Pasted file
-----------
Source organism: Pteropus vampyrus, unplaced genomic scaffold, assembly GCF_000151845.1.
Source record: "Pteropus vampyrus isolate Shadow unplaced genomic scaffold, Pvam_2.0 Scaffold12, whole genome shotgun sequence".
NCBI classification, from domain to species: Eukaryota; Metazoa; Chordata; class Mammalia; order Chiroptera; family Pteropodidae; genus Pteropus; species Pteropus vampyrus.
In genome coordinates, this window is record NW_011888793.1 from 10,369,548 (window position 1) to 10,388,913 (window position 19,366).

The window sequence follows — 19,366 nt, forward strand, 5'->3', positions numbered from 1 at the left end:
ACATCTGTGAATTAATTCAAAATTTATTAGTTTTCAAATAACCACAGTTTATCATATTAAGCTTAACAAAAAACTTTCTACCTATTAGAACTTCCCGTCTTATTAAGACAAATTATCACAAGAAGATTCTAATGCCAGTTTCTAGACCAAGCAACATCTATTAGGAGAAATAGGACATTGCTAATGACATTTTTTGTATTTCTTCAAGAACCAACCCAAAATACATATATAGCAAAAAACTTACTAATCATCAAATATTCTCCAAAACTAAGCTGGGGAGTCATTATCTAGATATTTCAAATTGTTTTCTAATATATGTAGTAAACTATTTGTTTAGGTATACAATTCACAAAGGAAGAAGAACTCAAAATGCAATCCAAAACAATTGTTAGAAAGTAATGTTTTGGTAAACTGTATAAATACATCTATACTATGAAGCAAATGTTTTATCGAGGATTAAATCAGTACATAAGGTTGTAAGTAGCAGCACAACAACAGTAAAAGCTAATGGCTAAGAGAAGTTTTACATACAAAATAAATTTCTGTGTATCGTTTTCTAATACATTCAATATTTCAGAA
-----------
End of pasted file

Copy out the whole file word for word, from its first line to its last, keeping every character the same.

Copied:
Source organism: Pteropus vampyrus, unplaced genomic scaffold, assembly GCF_000151845.1.
Source record: "Pteropus vampyrus isolate Shadow unplaced genomic scaffold, Pvam_2.0 Scaffold12, whole genome shotgun sequence".
NCBI classification, from domain to species: Eukaryota; Metazoa; Chordata; class Mammalia; order Chiroptera; family Pteropodidae; genus Pteropus; species Pteropus vampyrus.
In genome coordinates, this window is record NW_011888793.1 from 10,369,548 (window position 1) to 10,388,913 (window position 19,366).

The window sequence follows — 19,366 nt, forward strand, 5'->3', positions numbered from 1 at the left end:
ACATCTGTGAATTAATTCAAAATTTATTAGTTTTCAAATAACCACAGTTTATCATATTAAGCTTAACAAAAAACTTTCTACCTATTAGAACTTCCCGTCTTATTAAGACAAATTATCACAAGAAGATTCTAATGCCAGTTTCTAGACCAAGCAACATCTATTAGGAGAAATAGGACATTGCTAATGACATTTTTTGTATTTCTTCAAGAACCAACCCAAAATACATATATAGCAAAAAACTTACTAATCATCAAATATTCTCCAAAACTAAGCTGGGGAGTCATTATCTAGATATTTCAAATTGTTTTCTAATATATGTAGTAAACTATTTGTTTAGGTATACAATTCACAAAGGAAGAAGAACTCAAAATGCAATCCAAAACAATTGTTAGAAAGTAATGTTTTGGTAAACTGTATAAATACATCTATACTATGAAGCAAATGTTTTATCGAGGATTAAATCAGTACATAAGGTTGTAAGTAGCAGCACAACAACAGTAAAAGCTAATGGCTAAGAGAAGTTTTACATACAAAATAAATTTCTGTGTATCGTTTTCTAATACATTCAATATTTCAGAA